NEW YORK Steel wire rod import prices from China have climbed in recent weeks, closing the spread between imported and domestic product after import prices hit a deep bottom in the past few months.
Import prices have gone up from China, one wire rod trader said. In northern China they might have gone up 15 dollars per ton. Other mills are pushing up from $25 per ton up.
Prices for low-carbon imported Chinese wire rod have settled between $570 and $590 c.i.f. port of Houston, sources said, up from around $550 per ton in much of June. Sources said the price increase was due to rising costs of iron ore at the Chinese mills.
Chinese prices are going up. Theyre following raw material inputs, a second wire rod trader said. Were seeing raw material prices starting to pick upthats either due to low inventories or lack of supply.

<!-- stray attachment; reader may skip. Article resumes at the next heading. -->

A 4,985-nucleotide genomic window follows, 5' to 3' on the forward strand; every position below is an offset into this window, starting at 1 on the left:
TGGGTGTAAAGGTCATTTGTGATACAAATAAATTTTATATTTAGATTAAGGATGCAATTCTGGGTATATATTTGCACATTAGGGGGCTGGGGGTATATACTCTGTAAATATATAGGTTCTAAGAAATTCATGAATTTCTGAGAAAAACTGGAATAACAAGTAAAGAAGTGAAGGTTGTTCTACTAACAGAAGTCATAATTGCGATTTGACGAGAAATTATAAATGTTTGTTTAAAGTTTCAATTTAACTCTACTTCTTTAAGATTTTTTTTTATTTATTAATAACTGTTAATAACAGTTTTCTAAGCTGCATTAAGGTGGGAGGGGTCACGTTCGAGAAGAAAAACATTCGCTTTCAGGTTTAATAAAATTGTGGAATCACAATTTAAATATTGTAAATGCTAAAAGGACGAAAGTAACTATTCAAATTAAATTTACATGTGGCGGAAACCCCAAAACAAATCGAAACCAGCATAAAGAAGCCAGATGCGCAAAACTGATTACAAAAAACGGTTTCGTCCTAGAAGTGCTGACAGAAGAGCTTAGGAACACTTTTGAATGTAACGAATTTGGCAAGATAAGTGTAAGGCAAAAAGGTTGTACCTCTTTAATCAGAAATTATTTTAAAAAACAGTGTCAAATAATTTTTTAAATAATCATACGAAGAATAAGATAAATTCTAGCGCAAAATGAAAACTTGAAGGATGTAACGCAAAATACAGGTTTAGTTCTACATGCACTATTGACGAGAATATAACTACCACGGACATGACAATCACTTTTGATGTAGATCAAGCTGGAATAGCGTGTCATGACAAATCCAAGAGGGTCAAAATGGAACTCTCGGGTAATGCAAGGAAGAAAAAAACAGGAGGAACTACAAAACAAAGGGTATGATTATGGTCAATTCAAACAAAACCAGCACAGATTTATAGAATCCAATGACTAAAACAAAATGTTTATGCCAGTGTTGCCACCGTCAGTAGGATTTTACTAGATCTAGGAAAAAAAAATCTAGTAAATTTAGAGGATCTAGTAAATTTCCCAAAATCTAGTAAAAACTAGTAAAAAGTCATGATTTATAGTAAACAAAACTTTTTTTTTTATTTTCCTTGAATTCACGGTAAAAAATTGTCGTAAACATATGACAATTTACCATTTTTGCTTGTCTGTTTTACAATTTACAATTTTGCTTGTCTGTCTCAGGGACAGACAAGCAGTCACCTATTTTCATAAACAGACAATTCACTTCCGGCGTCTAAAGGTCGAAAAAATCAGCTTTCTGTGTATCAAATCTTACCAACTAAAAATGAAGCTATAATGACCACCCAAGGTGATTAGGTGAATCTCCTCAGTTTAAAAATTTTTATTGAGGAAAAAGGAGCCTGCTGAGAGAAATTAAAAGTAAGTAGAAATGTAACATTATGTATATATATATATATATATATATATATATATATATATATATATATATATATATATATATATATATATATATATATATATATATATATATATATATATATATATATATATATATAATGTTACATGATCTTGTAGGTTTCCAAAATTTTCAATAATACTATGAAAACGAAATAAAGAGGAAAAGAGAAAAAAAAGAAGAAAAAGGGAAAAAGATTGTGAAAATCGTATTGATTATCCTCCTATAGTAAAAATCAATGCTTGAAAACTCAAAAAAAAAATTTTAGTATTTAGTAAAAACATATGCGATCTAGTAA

A third wire rod trader confirmed that the few mills that use scrap instead of iron ore as an input are offering rod at lower prices.
U.S. rod buyers were turning to Chinese imported rod in droves earlier this year (amm.com, May 17) as oversupply in China pulled rod prices there down.
Rod buyers saw large spreads in import prices and domestic mills feared a flood of imports. Most rod buyers have not yet paid the higher prices that traders are asking for the Chinese material, and several said that they are still relying on inventories as much as possible.
The Chinese are still making life difficult for the rod mills, a rod buyer in the South said. Domestic (mills) know theyre not going to get the material we can source from elsewhere. I think theyre resigned to volumes we make available to them primarily due to our buy America requirements.
Higher-carbon material has been more reliable recently, sources said, and buyers are eager to use Chinese material to lower their input costs.
The rod buyer in the South said he has seen more high-carbon material available, and added that he saw the spread between domestic high-carbon and Chinese high-carbon wire rod is still about $140 per ton.
But with prices strengthening, Chinese material is less lucrative leaving traders more reluctant to bring on large quantities of Chinese material, two traders told AMM.